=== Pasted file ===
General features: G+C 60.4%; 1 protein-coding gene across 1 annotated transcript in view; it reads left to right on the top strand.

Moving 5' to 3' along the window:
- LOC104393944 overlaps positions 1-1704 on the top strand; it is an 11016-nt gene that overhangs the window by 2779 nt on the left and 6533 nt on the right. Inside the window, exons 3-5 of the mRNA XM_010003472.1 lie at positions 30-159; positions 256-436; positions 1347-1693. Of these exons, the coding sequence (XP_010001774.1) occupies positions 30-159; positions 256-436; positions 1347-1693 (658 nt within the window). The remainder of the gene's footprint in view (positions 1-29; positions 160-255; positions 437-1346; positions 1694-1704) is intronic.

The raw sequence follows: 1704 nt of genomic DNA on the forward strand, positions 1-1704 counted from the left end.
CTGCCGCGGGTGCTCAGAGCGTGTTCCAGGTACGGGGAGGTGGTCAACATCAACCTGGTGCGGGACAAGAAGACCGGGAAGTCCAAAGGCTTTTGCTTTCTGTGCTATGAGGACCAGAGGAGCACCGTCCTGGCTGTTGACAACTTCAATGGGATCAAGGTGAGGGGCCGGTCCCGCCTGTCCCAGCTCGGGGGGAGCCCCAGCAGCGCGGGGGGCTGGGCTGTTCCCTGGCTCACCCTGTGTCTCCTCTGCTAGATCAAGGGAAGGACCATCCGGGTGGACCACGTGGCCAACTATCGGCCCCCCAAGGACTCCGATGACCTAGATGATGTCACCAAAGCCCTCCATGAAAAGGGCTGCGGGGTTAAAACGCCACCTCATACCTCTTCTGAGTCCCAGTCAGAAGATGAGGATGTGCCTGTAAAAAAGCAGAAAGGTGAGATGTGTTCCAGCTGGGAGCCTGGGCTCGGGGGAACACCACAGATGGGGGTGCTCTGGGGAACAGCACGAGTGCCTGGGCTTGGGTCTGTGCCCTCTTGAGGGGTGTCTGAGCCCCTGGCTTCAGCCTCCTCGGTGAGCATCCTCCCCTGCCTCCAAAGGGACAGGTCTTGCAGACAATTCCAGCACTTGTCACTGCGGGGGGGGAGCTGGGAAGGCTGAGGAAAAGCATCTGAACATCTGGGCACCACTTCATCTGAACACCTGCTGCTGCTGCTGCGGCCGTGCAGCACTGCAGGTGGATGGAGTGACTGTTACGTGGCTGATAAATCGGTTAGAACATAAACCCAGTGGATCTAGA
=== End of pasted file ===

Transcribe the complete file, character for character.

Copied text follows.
General features: G+C 60.4%; 1 protein-coding gene across 1 annotated transcript in view; it reads left to right on the top strand.

Moving 5' to 3' along the window:
- LOC104393944 overlaps positions 1-1704 on the top strand; it is an 11016-nt gene that overhangs the window by 2779 nt on the left and 6533 nt on the right. Inside the window, exons 3-5 of the mRNA XM_010003472.1 lie at positions 30-159; positions 256-436; positions 1347-1693. Of these exons, the coding sequence (XP_010001774.1) occupies positions 30-159; positions 256-436; positions 1347-1693 (658 nt within the window). The remainder of the gene's footprint in view (positions 1-29; positions 160-255; positions 437-1346; positions 1694-1704) is intronic.

The raw sequence follows: 1704 nt of genomic DNA on the forward strand, positions 1-1704 counted from the left end.
CTGCCGCGGGTGCTCAGAGCGTGTTCCAGGTACGGGGAGGTGGTCAACATCAACCTGGTGCGGGACAAGAAGACCGGGAAGTCCAAAGGCTTTTGCTTTCTGTGCTATGAGGACCAGAGGAGCACCGTCCTGGCTGTTGACAACTTCAATGGGATCAAGGTGAGGGGCCGGTCCCGCCTGTCCCAGCTCGGGGGGAGCCCCAGCAGCGCGGGGGGCTGGGCTGTTCCCTGGCTCACCCTGTGTCTCCTCTGCTAGATCAAGGGAAGGACCATCCGGGTGGACCACGTGGCCAACTATCGGCCCCCCAAGGACTCCGATGACCTAGATGATGTCACCAAAGCCCTCCATGAAAAGGGCTGCGGGGTTAAAACGCCACCTCATACCTCTTCTGAGTCCCAGTCAGAAGATGAGGATGTGCCTGTAAAAAAGCAGAAAGGTGAGATGTGTTCCAGCTGGGAGCCTGGGCTCGGGGGAACACCACAGATGGGGGTGCTCTGGGGAACAGCACGAGTGCCTGGGCTTGGGTCTGTGCCCTCTTGAGGGGTGTCTGAGCCCCTGGCTTCAGCCTCCTCGGTGAGCATCCTCCCCTGCCTCCAAAGGGACAGGTCTTGCAGACAATTCCAGCACTTGTCACTGCGGGGGGGGAGCTGGGAAGGCTGAGGAAAAGCATCTGAACATCTGGGCACCACTTCATCTGAACACCTGCTGCTGCTGCTGCGGCCGTGCAGCACTGCAGGTGGATGGAGTGACTGTTACGTGGCTGATAAATCGGTTAGAACATAAACCCAGTGGATCTAGA